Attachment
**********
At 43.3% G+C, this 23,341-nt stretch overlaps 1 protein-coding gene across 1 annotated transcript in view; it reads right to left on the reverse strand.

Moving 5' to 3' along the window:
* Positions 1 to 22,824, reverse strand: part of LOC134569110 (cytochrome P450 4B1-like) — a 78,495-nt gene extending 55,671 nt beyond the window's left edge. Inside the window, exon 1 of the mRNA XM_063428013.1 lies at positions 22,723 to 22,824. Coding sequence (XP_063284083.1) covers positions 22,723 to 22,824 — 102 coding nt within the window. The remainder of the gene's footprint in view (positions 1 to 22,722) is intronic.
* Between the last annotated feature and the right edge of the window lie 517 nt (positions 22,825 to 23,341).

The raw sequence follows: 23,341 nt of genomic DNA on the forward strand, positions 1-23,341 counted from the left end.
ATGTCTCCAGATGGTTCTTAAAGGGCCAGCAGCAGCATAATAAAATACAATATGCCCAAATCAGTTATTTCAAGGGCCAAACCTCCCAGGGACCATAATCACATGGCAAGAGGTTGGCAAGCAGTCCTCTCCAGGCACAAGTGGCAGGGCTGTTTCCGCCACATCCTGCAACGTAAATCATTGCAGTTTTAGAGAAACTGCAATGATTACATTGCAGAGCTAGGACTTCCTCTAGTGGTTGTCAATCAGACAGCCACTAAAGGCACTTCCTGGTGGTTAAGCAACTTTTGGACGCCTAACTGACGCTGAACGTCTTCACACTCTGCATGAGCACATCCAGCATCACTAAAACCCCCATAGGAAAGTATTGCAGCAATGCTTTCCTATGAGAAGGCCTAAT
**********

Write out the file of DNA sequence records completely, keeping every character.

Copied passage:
At 43.3% G+C, this 23,341-nt stretch overlaps 1 protein-coding gene across 1 annotated transcript in view; it reads right to left on the reverse strand.

Moving 5' to 3' along the window:
* Positions 1 to 22,824, reverse strand: part of LOC134569110 (cytochrome P450 4B1-like) — a 78,495-nt gene extending 55,671 nt beyond the window's left edge. Inside the window, exon 1 of the mRNA XM_063428013.1 lies at positions 22,723 to 22,824. Coding sequence (XP_063284083.1) covers positions 22,723 to 22,824 — 102 coding nt within the window. The remainder of the gene's footprint in view (positions 1 to 22,722) is intronic.
* Between the last annotated feature and the right edge of the window lie 517 nt (positions 22,825 to 23,341).

The raw sequence follows: 23,341 nt of genomic DNA on the forward strand, positions 1-23,341 counted from the left end.
ATGTCTCCAGATGGTTCTTAAAGGGCCAGCAGCAGCATAATAAAATACAATATGCCCAAATCAGTTATTTCAAGGGCCAAACCTCCCAGGGACCATAATCACATGGCAAGAGGTTGGCAAGCAGTCCTCTCCAGGCACAAGTGGCAGGGCTGTTTCCGCCACATCCTGCAACGTAAATCATTGCAGTTTTAGAGAAACTGCAATGATTACATTGCAGAGCTAGGACTTCCTCTAGTGGTTGTCAATCAGACAGCCACTAAAGGCACTTCCTGGTGGTTAAGCAACTTTTGGACGCCTAACTGACGCTGAACGTCTTCACACTCTGCATGAGCACATCCAGCATCACTAAAACCCCCATAGGAAAGTATTGCAGCAATGCTTTCCTATGAGAAGGCCTAAT